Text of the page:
In 1989, one year before the start of negotiations towards an internationally binding verification protocol to the BWC, to which reference is made above, the United States Congress passed the Bioweapons Anti-Terrorism Act (BWATA) to implement the Convention. The Act that applies the Convention’s provisions to countries and private citizens, and criminalizes violations of the Convention, was not meant exclusively for internal use. BWATA has been expanded two separate times through the implementation of new laws. The most recent expansion of its provisions is embodied in the USA Patriot Act adopted in 2001 in the aftermath of the World Trade Center disaster and the Anthrax letters episode[30].

Letter containing anthrax spores sent to Senator Daschle (October 9, 2001)
Bacillus anthracis spores. Scanning Electron Microscopy Image Credit: J.H. Carr, Centers for Disease Control and Prevention
SARS-CoV-2 virus. Transmission electron microscopy image
Credit: NIAID-RML, Creative Commons Attribution 2.0 Generic

The Biological Weapons Anti-Terrorism Act of 1989 (BWATA) was drafted by University of Illinois international law professor Francis A. Boyle. Francis A. Boyle is the author of “Biowarfare and Terrorism”, published in 2005[31]. He is quoted as “blowing the whistle” on the Anthrax attacks on the U.S. in the wake of the “9/11” tragedy, stating “he believes the Anthrax originated from American BSL-4 (Biosaftey Level 4) labs”. In a recent interview[32] Dr. Boyle discusses the coronavirus outbreak in Wuhan, China and the Biosafety Level 4 laboratory (BSL-4) there from which he believes the infectious disease unintentionally escaped. In the report of the interview he is quoted as believing “the virus is potentially lethal and an offensive biological warfare weapon or dual-use biowarfare weapons agent genetically modified with gain of function properties, which is why the Chinese government originally tried to cover it up and is now taking drastic measures to contain it”.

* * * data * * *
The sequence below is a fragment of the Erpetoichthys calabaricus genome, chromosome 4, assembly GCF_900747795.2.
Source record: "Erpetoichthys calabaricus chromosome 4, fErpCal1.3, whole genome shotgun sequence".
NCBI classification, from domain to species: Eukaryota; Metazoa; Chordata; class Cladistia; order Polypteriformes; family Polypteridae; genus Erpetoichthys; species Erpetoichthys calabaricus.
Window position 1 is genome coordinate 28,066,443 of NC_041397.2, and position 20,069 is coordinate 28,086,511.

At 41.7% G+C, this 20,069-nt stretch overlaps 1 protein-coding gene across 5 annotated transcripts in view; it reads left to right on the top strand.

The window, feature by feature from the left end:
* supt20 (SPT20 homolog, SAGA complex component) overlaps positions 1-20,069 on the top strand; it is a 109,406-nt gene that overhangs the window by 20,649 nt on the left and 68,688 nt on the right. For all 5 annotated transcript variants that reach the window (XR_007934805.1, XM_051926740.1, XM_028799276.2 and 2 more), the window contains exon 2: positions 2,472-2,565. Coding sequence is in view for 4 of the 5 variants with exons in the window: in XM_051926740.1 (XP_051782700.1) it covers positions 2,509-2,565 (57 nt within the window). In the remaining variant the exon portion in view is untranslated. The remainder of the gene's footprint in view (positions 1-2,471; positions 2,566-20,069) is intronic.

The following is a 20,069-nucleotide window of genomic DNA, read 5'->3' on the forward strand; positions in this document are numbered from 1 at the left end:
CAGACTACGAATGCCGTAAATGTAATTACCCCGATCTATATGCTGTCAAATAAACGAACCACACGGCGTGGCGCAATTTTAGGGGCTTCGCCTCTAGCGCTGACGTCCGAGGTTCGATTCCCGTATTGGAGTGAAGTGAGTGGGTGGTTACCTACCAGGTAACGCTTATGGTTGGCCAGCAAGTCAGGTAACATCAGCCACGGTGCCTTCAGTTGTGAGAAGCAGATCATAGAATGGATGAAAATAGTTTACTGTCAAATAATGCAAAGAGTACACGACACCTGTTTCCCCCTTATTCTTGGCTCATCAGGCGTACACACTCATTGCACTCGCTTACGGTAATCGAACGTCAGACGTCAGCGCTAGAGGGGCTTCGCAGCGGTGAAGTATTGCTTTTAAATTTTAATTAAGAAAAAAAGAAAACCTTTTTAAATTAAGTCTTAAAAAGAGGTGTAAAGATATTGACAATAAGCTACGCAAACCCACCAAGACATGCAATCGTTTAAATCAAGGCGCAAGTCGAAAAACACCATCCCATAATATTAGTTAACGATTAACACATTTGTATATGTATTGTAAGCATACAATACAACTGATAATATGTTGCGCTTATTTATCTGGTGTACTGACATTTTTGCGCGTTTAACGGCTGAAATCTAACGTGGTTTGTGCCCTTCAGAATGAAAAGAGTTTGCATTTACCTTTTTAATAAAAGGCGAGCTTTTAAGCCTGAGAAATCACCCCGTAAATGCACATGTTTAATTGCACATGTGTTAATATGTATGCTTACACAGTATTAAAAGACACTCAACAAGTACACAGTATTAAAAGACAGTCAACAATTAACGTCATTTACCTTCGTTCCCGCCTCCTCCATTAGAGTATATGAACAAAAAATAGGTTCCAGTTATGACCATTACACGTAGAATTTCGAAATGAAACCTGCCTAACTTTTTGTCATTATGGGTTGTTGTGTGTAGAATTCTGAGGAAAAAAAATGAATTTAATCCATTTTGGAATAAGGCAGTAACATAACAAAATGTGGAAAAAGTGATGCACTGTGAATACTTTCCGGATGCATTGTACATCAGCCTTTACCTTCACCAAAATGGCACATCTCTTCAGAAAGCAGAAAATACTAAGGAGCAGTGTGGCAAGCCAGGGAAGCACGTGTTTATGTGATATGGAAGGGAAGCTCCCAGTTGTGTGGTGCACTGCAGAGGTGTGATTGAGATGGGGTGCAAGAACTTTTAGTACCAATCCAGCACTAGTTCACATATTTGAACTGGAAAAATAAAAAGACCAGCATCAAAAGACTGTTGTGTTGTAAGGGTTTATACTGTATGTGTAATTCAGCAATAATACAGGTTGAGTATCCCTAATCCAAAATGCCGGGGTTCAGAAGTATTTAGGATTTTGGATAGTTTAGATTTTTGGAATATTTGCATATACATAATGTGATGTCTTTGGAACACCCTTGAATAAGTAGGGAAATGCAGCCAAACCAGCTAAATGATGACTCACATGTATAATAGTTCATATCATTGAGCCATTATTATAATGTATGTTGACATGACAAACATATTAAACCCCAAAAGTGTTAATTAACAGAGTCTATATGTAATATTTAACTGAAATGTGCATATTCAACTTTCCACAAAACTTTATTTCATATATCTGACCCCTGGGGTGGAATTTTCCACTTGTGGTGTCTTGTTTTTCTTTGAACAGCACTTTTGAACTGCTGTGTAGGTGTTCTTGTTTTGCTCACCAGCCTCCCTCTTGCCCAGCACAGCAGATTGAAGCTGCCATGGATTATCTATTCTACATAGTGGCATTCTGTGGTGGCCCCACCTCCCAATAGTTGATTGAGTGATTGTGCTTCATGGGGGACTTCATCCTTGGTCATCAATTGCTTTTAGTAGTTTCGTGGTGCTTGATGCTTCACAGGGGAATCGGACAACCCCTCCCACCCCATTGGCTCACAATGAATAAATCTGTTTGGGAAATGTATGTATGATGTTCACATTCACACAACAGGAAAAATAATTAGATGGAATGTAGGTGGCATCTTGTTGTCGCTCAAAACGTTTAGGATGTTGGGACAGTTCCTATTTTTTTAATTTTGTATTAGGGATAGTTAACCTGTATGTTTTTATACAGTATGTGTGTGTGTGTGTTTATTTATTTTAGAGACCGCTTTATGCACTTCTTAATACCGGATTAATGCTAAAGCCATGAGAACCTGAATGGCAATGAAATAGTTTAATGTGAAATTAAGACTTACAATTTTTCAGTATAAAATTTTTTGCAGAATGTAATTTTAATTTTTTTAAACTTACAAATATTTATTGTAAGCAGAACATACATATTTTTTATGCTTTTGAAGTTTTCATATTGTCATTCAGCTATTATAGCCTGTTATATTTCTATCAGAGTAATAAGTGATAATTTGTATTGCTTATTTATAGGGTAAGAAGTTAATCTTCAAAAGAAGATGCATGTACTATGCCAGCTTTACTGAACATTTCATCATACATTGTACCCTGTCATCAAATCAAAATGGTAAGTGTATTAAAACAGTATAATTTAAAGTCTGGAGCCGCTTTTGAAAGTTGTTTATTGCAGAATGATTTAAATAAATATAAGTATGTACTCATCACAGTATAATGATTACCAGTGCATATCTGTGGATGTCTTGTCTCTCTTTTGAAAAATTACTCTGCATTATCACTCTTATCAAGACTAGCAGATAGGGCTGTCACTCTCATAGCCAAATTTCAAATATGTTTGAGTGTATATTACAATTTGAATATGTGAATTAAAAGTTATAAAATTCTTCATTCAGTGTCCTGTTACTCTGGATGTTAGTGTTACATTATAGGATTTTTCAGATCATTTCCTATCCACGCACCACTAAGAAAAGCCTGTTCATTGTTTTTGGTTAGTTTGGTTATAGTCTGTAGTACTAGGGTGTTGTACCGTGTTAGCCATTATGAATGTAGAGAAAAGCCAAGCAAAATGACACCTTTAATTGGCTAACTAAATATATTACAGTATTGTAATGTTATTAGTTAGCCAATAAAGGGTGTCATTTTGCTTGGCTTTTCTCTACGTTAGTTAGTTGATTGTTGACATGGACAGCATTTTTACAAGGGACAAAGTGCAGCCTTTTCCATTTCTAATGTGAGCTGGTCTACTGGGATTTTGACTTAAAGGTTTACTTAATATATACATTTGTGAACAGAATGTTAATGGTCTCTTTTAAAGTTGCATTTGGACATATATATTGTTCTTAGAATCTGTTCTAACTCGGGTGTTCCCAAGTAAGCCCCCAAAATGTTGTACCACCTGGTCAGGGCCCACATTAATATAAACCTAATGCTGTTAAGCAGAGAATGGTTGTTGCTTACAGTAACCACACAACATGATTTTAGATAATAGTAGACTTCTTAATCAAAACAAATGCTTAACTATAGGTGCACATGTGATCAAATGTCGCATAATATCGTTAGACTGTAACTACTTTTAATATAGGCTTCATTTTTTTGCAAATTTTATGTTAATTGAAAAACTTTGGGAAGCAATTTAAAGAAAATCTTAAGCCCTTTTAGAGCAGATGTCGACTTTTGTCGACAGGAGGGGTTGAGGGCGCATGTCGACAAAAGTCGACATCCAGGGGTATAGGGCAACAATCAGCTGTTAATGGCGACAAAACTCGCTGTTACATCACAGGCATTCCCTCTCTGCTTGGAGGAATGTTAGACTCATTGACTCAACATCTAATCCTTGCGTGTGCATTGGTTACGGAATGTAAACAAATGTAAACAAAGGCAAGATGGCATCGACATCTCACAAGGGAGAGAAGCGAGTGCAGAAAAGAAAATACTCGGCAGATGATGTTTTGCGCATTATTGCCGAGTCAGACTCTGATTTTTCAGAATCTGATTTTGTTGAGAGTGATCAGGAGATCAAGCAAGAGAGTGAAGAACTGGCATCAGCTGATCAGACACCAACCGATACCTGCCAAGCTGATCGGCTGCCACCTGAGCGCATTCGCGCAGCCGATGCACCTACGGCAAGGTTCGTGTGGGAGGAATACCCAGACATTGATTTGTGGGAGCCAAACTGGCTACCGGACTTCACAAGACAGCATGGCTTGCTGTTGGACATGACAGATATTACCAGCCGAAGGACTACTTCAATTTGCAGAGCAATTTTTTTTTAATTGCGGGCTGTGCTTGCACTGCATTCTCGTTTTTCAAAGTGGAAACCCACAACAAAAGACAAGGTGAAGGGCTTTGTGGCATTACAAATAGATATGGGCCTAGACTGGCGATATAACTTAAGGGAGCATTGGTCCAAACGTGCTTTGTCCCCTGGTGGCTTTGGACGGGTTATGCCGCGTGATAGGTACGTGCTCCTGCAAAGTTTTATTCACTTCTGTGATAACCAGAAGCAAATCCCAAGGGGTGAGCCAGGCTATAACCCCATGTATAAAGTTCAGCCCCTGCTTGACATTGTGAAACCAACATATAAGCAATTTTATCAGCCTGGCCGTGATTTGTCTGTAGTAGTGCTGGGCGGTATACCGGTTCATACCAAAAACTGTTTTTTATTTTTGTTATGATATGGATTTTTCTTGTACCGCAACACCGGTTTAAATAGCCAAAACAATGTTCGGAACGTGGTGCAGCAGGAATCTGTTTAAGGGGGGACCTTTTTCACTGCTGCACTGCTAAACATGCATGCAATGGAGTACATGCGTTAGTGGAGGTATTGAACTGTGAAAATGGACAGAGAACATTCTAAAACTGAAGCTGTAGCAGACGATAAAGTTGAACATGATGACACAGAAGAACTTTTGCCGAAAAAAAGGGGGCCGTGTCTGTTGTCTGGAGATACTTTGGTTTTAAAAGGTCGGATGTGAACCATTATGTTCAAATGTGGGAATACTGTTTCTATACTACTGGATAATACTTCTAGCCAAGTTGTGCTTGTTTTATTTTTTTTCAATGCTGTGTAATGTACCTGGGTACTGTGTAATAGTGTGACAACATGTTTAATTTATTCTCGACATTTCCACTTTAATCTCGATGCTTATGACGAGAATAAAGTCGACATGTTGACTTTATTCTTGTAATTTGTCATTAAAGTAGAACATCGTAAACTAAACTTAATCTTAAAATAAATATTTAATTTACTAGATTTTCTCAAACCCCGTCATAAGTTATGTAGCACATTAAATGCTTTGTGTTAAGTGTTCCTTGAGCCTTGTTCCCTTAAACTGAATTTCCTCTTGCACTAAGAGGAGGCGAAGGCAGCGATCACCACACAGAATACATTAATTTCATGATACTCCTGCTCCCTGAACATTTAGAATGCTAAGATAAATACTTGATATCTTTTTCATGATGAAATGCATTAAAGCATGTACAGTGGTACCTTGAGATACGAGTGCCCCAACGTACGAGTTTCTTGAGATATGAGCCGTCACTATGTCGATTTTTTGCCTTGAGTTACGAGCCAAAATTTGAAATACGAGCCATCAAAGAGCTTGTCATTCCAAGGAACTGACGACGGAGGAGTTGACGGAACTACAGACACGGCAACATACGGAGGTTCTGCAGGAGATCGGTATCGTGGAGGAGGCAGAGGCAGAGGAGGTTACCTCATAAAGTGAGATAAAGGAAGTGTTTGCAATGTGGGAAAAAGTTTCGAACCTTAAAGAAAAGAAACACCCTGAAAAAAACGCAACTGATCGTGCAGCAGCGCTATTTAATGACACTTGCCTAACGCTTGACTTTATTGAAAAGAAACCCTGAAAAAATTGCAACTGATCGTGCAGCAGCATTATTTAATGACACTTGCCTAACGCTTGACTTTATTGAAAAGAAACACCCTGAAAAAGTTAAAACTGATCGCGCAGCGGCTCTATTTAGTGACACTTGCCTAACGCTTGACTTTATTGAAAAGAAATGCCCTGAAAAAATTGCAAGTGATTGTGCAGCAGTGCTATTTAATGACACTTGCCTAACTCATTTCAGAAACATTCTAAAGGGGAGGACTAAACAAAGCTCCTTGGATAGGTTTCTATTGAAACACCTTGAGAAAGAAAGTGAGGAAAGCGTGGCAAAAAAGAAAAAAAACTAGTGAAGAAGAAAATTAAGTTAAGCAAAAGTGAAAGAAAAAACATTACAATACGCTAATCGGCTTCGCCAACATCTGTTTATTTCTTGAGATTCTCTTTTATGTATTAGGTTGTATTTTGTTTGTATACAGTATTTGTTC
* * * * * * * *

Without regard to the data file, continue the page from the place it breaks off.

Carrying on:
As pointed out by Lynn C. Klotz, a longtime member of the Scientists’ Working Group on Chemical and Biological Weapons[33], quoting the Bioweapons Monitor, “(c)ompliance with the (bioweapons) prohibition is about more than verifying the absence of biological weapons. Perhaps more importantly, it is also about verifying the peaceful nature of activities that could contribute to biological weapons development efforts.” The author adds that “(t)he Monitor argued that political scientists and diplomats have consistently stressed that multilateral arms control regimes rely on transparency to be effective. Transparency serves to reassure countries that others are not conducting illicit work. “Excessive secrecy of activities in the biological field, particularly if carried out in military facilities, is likely to lead to misinterpretation and suspicion, and may result in a new biological arms race.”” (end of quote)